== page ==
The central banks of West Germany, Britain and France today led a round of European interest rate cuts aimed at shoring up the U.S. dollar and helping repair the global damage from October's stock market collapse.
The dollar rallied in Europe after edging lower earlier in the day.
The Bundesbank, the central bank of West Germany, said it was cutting its discount rate, the benchmark rate at which it lends funds to private banks, to a record low 2.5% from 3%.
The Bank of England cut its money market rate to 8 3/8%, a signal that led several British banks to cut their base lending rates half a point to 8.5%.
Those reductions were accompanied by interest rate cuts in France, Austria, Switzerland and the Netherlands.
The Bank of England's move to support the dollar, the third half-point reduction in the base rate since the Oct. 19 market crash, took the markets by surprise.
The West German cut, which follows reductions in less significant interest rates by that country, had been urged by the United States and other nations.
It also follows the multibillion-dollar economic expansion plan approved by the West German government Wednesday after months of pressure from the United States and other industrialized nations to boost domestic spending. The plan has been criticized by diplomats, economists and businessmen as inadequate.
Baker Praises Actions
In Washington, Treasury Secretary James A. Baker III praised the European actions, saying the moves represented an important contribution to world efforts to coordinate economic policies.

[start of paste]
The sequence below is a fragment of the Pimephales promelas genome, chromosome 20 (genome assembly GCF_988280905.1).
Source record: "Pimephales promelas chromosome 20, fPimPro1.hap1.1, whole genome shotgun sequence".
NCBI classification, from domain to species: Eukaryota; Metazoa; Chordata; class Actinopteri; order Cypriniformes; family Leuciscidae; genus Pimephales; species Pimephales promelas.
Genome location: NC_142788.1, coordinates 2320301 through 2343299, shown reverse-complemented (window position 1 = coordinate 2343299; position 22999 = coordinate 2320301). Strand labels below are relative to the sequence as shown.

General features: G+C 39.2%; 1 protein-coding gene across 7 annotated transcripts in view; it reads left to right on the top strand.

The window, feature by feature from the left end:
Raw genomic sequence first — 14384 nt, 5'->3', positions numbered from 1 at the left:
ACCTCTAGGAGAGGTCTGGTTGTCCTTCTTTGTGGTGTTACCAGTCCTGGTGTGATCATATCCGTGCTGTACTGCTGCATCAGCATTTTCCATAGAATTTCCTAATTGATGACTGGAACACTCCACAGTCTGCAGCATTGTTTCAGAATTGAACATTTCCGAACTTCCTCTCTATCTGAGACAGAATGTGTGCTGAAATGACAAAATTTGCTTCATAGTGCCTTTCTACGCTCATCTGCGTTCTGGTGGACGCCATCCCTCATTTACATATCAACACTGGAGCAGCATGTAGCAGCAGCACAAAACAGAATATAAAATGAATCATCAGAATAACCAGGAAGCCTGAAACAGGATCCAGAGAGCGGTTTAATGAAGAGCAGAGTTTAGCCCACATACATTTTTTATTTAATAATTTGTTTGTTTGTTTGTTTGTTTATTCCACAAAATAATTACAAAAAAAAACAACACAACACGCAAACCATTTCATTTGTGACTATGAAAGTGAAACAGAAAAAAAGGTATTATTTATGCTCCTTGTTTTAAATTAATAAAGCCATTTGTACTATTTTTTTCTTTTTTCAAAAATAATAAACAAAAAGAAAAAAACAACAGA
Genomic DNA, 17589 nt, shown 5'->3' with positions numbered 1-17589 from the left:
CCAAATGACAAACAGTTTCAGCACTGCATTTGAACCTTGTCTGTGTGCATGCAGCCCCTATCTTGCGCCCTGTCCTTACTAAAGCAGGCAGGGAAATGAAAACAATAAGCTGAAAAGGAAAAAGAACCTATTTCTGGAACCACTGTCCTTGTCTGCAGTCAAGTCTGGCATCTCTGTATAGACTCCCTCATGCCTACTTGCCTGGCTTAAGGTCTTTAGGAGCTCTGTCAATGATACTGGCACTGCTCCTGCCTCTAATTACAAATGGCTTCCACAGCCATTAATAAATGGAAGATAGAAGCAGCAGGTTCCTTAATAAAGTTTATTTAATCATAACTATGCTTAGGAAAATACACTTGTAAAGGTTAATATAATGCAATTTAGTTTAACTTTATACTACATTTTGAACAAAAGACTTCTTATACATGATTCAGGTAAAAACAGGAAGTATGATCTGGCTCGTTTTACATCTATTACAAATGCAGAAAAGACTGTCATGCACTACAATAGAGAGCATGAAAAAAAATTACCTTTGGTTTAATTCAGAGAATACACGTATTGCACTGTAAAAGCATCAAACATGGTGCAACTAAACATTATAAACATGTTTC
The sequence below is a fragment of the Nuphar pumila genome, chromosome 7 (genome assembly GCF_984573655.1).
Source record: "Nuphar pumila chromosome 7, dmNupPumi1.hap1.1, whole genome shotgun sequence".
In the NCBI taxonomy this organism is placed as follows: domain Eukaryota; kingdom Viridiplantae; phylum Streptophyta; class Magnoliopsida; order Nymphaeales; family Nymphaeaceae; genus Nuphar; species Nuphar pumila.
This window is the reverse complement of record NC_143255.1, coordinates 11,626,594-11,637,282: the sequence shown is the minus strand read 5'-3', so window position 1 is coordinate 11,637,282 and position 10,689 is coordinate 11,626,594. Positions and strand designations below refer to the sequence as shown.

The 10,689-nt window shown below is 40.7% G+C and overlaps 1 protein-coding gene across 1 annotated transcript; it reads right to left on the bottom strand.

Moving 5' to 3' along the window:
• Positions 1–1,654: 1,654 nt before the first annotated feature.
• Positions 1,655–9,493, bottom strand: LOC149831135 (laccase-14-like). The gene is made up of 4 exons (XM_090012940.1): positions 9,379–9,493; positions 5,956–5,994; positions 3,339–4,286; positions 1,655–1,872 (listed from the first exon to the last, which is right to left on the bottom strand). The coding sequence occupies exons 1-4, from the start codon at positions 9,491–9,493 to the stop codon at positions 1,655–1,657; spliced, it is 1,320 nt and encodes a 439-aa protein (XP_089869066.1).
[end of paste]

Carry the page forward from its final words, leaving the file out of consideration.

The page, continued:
Within 45 minutes of the Bundesbank's announcement, the dollar climbed 1 1/2 pfennigs to 1.66 marks. In New York, the dollar was at 1.6605 marks, up from 1.6455 Wednesday. The British pound was quoted at $1.8155, down from around $1.8200, on European markets.
But the moves failed to impress Wall Street. The Dow Jones industrial average declined 41.61 by 1 p.m. On the broader market, about five stocks fell in value for every one that rose on the New York Stock Exchange.
"Everyone was waiting for these worldwide interest rate cuts, and now that it's an accomplished fact, the market doesn't give a darn," noted Michael Metz, a technical analyst for Oppenheimer & Co.
The British government said its move to trigger the rate cut was made in concert with rate reductions in West Germany and France.
'Spirit of Cooperation'
The cuts "reflected a spirit of cooperation needed for any future Group of Seven economic agreement," the Treasury said in a statement.
In Paris, the Bank of France cut two key money market rates by a quarter of a point.
France's Finance Ministry said in a statement that it was "pleased with this new sign of very close cooperation" between French and West German monetary policy in the framework of the European Monetary System.